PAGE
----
Privacy and social networks are inherently at cross purposes, and security factors into this equation. The more information one shares, the more they and their friends get out of it – in an endless feedback loop. The business model of online social networks depends on this for advertising revenues.
“When you post on Facebook, you should assume anyone in the world can look at it,” says Joel Winston, a former Federal Trade Commission official and now the chief privacy officer of ID Analytics, a San Diego-based company that addresses identity fraud.
More than a year ago, ID Analytics did an in-house study of the use of social media and found that 24 million American adults keep public profiles, Winston says. “That information can be harvested by thieves to get past security questions,” he says. “The whole goal is to get enough information to impersonate you.”
But, one can only stay so safe. Even after hiding any number of identifiers – high school, employer, birthplace – personal information useful to miscreants can still be determined by browsing one’s network.
“It’s not your information that makes you vulnerable, but other people’s information,” says Markus Jakobsson, the principal scientist of consumer security at PayPal, the online pay portal.
Exacerbating the situation, traditional web technologies, like anti-virus and firewalls, are being circumvented. Greater awareness and common sense help, and according to Martin Roesch, the founder of Sourcefire, employers can implement “next-generation firewalls” to monitor the web apps their employees use. A security overhaul, he says, isn’t necessary.
However, the wrapper has been splitting at social networks’ gateways – password and password-reset questions. “This idea of asking for biographical information was a good idea 20 years ago,” says Thompson. “But today, through social media, you are more knowable to a stranger than you’ve ever been.”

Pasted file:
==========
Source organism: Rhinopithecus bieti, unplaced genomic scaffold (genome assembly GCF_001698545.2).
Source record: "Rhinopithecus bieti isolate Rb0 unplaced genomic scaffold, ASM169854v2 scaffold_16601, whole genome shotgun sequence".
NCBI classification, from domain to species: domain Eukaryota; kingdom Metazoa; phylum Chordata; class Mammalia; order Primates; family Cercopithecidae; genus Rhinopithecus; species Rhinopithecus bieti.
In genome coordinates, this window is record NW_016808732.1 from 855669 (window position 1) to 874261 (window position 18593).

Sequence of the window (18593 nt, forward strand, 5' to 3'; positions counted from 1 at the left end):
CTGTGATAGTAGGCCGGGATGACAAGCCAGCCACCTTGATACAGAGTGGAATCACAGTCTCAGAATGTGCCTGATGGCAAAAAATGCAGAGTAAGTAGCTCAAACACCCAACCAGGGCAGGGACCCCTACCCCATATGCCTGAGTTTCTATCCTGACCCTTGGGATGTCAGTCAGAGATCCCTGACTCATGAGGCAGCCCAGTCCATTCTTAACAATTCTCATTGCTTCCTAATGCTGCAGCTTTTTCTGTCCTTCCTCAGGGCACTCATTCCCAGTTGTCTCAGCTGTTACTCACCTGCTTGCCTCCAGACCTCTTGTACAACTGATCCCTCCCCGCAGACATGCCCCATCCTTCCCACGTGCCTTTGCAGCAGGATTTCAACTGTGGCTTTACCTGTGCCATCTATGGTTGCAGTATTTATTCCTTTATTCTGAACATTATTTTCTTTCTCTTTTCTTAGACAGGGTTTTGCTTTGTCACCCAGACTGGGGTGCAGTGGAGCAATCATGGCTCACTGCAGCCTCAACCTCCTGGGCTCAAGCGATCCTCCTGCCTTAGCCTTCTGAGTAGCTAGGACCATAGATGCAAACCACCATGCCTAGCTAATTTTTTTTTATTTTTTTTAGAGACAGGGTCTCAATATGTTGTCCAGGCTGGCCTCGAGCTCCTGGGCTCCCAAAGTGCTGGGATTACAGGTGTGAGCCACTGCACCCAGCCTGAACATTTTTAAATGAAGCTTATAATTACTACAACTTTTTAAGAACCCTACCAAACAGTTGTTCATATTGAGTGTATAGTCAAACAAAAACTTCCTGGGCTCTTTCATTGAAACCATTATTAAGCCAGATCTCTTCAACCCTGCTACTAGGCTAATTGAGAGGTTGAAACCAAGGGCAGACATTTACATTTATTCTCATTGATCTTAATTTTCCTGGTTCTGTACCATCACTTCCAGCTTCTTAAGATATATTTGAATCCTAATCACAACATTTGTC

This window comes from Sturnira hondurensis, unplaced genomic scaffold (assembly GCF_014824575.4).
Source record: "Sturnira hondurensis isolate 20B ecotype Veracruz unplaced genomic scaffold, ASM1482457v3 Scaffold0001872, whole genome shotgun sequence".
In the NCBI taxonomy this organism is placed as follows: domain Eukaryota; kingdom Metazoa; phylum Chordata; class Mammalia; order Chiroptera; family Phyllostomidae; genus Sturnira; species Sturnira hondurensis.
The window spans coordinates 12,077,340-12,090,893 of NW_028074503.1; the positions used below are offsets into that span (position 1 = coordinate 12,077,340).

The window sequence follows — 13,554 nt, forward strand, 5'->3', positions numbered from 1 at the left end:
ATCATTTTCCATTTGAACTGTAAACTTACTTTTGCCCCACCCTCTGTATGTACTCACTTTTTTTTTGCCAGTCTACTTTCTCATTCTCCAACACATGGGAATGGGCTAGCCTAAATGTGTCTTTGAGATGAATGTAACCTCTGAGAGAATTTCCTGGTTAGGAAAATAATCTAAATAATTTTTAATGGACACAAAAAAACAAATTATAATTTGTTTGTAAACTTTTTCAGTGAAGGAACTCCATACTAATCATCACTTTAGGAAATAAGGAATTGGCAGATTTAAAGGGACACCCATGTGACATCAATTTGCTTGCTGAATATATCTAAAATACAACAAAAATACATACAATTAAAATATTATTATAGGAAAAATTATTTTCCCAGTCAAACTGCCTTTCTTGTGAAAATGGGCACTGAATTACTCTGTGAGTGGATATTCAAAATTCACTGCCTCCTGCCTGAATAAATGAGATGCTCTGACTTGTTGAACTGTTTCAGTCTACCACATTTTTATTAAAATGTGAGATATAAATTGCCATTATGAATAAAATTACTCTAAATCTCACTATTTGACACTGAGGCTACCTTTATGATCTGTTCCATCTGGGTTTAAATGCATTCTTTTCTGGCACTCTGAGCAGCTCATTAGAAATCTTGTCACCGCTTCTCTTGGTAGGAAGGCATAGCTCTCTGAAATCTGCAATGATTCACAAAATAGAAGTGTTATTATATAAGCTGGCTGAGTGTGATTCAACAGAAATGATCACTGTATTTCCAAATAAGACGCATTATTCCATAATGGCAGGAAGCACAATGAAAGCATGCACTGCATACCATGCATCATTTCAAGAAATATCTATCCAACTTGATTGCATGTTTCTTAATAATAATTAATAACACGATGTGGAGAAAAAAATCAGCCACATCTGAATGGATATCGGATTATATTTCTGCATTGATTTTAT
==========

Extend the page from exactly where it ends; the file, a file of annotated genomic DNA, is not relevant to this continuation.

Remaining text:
Addressing this issue, PayPal’s Jakobsson spent years designing Blue Moon Authentication for RavenWhite, a software company he co-founded. Rather than querying the biographical information that floats around the web, questions are preferential in nature. Upon setting up an account, users choose three images of things they like and three they dislike. These preferences are unlikely to change when asked in the future, and they concern ordinary topics people do not express publicly on social networks.
At Facebook, security engineers say they’ve largely solved the problem of spam on the site. Now, they’ve turned to authentication, which has evolved tremendously over the years. Tapping into the company’s unique database, Facebook engineers designed a program of social authentication, wherein users must identify their friends in three different photos.
“This helps us distinguish between you and an Eastern European who is hacking into your account,” Facebook engineer Christopher Palow says.
It would be impossible for that Eastern European hacker to correctly name your friends, but your ex-girlfriend or ex-boyfriend could. In that case, Palow said, Facebook’s response is a new account-recovery mechanism. Here, if one’s account is breached, the victim must contact three designated friends over the phone or in person, and those friends must login to Facebook, get authenticated themselves and access a unique code, which they then tell the hacked user. He or she enters all three codes at the same time; a waiting period, allowing Facebook to blast emails and text messages for verification, follows.
Sure, it seems like something out of a spy thriller. But it goes to show how cherished that information is in modern times, and to what lengths Facebook believes people might go to get it.